Jan. 30 (Bloomberg) — The debate over President Barack Obama's proposal to raise the minimum wage turns on the credibility of an economic tenet popularized by Milton Friedman: "There's no such thing as a free lunch."

Since states began raising their wage floors two decades ago, economists have focused on the patchwork of laws in a debate about the impact — or lack thereof. Some studies argue that moderate increases have little or no ill effects on hiring and therefore will boost household income and spending. Others call the laws job killers that hurt unskilled and low-paid workers, the very people they're meant to help.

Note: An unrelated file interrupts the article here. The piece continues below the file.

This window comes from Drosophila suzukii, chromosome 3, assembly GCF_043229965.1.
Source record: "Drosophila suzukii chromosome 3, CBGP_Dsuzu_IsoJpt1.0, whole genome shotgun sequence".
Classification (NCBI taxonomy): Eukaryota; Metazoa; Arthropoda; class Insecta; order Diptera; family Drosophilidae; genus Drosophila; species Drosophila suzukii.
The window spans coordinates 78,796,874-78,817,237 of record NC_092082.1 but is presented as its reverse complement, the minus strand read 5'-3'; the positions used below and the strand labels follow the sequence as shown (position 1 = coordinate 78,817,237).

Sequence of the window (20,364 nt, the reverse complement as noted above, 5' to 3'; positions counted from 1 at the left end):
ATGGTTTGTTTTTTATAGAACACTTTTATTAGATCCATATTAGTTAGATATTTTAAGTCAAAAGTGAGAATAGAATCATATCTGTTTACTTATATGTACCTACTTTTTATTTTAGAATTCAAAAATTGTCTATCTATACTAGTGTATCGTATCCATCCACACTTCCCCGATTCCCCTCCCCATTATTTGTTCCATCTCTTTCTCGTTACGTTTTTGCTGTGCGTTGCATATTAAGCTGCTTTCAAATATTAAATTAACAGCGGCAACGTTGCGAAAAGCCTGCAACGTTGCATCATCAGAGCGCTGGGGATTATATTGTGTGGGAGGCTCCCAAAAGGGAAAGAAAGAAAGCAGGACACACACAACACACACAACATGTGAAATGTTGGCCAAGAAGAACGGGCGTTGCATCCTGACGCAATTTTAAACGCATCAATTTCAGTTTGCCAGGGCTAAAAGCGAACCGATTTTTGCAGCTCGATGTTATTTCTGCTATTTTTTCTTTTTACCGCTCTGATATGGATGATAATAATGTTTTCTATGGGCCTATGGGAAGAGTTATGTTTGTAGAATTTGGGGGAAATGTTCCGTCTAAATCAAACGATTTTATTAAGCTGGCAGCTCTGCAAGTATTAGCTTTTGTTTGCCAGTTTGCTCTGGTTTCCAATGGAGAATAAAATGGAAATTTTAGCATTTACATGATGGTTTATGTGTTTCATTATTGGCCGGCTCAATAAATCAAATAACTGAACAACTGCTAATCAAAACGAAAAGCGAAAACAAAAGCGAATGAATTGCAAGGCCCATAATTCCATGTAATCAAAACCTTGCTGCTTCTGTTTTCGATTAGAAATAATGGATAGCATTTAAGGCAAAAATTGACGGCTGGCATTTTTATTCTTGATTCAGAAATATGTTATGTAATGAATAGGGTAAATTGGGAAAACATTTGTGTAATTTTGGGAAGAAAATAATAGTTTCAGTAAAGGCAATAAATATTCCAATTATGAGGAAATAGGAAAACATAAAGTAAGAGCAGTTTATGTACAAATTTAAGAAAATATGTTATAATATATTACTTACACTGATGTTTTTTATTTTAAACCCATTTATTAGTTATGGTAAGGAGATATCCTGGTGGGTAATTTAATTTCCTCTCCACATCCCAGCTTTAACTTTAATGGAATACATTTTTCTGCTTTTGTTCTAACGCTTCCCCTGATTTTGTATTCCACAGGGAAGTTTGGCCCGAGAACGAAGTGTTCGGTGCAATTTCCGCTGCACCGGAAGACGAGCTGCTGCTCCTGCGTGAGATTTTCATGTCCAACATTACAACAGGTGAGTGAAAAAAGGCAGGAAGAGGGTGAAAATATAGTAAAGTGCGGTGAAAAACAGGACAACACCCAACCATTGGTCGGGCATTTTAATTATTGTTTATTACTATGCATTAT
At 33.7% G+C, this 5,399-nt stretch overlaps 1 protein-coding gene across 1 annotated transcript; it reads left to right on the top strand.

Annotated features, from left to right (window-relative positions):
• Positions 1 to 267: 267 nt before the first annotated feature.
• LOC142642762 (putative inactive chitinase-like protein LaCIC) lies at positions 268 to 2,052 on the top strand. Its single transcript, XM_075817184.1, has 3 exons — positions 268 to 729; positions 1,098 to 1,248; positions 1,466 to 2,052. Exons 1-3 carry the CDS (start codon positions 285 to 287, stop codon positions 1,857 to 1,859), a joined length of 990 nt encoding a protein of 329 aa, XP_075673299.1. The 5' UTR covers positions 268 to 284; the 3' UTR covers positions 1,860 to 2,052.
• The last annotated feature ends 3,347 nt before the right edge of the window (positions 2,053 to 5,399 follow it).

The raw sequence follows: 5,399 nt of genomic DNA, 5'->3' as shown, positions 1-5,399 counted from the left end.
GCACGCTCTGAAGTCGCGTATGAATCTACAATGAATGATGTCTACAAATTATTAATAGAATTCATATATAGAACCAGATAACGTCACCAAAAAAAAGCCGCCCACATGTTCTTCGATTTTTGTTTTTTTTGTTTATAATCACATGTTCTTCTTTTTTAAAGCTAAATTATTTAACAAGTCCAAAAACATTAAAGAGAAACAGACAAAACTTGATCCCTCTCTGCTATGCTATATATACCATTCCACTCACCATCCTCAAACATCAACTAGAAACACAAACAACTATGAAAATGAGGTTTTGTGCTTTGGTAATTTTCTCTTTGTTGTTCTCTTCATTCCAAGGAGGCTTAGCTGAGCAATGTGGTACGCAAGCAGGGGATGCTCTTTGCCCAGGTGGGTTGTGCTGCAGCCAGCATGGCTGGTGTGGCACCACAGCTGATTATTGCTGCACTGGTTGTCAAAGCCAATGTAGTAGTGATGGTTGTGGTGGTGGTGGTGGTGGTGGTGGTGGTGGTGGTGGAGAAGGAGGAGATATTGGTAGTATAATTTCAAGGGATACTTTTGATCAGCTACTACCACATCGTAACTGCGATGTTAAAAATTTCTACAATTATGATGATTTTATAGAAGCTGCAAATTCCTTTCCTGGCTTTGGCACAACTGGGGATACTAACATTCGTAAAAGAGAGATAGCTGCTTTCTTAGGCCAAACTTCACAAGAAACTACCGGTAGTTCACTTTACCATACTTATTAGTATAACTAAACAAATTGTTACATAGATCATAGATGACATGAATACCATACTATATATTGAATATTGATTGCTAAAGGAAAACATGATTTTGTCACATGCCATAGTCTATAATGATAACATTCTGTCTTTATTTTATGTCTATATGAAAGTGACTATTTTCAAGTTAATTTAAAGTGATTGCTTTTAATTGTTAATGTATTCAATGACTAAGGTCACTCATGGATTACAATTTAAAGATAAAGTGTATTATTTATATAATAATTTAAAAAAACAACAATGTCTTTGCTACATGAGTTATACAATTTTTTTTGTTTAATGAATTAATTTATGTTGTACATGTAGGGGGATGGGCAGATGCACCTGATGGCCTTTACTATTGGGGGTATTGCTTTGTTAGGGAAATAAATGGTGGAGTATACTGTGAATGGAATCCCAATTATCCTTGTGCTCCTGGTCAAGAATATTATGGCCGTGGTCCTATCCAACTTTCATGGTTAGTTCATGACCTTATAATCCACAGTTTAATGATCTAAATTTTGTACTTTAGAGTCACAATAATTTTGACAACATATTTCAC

The sides square off again as Obama and other Democrats push for an increase in the $7.25-an-hour federal minimum. In his annual State of the Union address this week, Obama announced a wage increase for the lowest-paid federal workers and contract employees, and prodded state and city governments to take similar action if Congress doesn't.

"To every mayor, governor, state legislator in America, I say, you don't have to wait for Congress to act," Obama said. "Join the rest of the country. Say yes. Give America a raise."

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